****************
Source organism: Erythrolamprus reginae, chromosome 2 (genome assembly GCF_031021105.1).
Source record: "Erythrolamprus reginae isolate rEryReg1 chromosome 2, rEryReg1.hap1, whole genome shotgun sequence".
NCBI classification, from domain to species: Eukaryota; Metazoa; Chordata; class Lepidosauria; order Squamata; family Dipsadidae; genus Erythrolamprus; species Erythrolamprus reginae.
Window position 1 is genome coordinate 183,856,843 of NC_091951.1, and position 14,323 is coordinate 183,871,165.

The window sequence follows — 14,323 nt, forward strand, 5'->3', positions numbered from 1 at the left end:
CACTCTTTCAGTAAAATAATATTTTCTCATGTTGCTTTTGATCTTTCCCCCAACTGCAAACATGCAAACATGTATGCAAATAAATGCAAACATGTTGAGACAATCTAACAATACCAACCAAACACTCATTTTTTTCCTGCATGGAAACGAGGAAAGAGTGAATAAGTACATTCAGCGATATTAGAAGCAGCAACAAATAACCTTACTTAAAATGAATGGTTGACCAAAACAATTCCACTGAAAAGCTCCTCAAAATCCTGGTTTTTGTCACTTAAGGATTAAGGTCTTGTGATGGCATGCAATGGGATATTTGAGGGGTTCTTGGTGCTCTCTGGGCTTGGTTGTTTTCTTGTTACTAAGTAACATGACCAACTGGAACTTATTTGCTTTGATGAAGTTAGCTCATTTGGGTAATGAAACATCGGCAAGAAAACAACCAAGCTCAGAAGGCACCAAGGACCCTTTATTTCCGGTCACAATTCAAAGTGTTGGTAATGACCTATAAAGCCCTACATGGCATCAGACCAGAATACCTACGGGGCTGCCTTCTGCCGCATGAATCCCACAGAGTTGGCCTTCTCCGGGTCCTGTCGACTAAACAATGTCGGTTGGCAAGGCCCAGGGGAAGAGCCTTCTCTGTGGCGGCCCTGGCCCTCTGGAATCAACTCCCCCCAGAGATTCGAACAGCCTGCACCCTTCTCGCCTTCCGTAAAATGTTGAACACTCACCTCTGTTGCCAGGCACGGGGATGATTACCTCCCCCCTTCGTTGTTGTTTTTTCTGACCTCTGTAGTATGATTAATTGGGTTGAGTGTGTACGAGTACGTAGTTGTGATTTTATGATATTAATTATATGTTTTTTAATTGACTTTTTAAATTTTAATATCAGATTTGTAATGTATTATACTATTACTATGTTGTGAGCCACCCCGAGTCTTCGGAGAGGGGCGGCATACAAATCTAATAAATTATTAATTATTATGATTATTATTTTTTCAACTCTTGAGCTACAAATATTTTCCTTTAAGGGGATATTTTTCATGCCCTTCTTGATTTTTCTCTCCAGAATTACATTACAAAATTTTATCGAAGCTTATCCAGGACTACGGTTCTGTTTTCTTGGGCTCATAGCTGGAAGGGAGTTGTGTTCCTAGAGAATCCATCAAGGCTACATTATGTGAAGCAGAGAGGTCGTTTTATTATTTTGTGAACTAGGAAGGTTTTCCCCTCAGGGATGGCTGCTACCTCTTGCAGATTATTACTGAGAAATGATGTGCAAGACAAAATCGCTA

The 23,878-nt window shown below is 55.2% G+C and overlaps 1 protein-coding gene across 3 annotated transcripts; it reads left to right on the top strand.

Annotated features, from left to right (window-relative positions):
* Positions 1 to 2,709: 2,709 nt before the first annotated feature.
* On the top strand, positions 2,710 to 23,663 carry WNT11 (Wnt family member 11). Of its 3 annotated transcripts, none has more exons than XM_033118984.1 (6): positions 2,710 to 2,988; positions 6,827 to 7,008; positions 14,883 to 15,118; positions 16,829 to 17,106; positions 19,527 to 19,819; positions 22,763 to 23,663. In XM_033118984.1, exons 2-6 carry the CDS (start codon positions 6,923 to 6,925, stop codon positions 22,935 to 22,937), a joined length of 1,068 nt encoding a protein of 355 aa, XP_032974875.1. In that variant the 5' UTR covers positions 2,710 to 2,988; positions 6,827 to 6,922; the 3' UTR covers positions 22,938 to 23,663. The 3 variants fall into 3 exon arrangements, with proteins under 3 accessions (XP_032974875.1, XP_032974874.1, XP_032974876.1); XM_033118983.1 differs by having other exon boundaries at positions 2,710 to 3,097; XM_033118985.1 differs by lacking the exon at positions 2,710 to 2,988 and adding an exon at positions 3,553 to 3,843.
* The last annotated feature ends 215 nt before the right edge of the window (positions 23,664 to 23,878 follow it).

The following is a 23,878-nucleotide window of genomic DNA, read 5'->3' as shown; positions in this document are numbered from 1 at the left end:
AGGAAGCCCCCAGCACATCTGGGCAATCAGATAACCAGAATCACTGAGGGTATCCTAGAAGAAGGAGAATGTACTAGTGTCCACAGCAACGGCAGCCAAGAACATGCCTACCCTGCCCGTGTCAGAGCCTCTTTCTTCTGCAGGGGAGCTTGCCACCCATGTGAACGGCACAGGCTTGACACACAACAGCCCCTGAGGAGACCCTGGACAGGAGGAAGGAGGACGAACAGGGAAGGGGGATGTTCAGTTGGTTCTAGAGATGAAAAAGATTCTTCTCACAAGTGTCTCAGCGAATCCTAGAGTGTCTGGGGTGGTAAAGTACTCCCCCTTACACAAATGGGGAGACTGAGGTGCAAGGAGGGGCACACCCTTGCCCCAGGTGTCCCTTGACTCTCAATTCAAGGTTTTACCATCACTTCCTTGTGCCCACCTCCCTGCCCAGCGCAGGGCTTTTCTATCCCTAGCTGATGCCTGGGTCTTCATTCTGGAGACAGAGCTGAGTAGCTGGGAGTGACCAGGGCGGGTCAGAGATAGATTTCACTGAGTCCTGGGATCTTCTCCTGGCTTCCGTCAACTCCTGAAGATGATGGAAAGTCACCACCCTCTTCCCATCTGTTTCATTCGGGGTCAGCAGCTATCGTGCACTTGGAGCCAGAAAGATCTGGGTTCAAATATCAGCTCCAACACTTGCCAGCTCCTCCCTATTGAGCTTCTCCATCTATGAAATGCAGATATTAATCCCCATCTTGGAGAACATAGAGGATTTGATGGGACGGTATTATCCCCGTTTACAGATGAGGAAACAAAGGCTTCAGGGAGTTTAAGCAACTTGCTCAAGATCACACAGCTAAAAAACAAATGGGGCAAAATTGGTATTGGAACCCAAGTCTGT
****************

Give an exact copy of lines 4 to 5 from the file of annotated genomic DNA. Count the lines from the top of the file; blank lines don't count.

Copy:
Window position 1 is genome coordinate 183,856,843 of NC_091951.1, and position 14,323 is coordinate 183,871,165.

The window sequence follows — 14,323 nt, forward strand, 5'->3', positions numbered from 1 at the left end: